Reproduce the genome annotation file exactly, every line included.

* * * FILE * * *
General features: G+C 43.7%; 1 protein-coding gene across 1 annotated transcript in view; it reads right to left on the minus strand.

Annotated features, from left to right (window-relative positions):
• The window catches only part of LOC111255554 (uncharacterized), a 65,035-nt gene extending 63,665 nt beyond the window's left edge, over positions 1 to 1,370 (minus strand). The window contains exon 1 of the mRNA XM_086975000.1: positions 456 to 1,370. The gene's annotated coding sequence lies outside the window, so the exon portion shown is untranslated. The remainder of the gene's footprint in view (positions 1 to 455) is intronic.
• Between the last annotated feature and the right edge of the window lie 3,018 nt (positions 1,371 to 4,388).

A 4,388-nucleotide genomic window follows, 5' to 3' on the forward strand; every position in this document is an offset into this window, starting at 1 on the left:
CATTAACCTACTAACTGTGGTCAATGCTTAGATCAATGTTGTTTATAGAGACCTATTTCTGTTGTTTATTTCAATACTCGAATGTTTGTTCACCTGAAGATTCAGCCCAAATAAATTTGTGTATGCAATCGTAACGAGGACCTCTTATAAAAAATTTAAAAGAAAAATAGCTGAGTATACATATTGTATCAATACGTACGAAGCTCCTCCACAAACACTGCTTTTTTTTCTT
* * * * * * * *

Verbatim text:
General features: G+C 43.7%; 1 protein-coding gene across 1 annotated transcript in view; it reads right to left on the minus strand.

Annotated features, from left to right (window-relative positions):
• The window catches only part of LOC111255554 (uncharacterized), a 65,035-nt gene extending 63,665 nt beyond the window's left edge, over positions 1 to 1,370 (minus strand). The window contains exon 1 of the mRNA XM_086975000.1: positions 456 to 1,370. The gene's annotated coding sequence lies outside the window, so the exon portion shown is untranslated. The remainder of the gene's footprint in view (positions 1 to 455) is intronic.
• Between the last annotated feature and the right edge of the window lie 3,018 nt (positions 1,371 to 4,388).

A 4,388-nucleotide genomic window follows, 5' to 3' on the forward strand; every position in this document is an offset into this window, starting at 1 on the left:
CATTAACCTACTAACTGTGGTCAATGCTTAGATCAATGTTGTTTATAGAGACCTATTTCTGTTGTTTATTTCAATACTCGAATGTTTGTTCACCTGAAGATTCAGCCCAAATAAATTTGTGTATGCAATCGTAACGAGGACCTCTTATAAAAAATTTAAAAGAAAAATAGCTGAGTATACATATTGTATCAATACGTACGAAGCTCCTCCACAAACACTGCTTTTTTTTCTT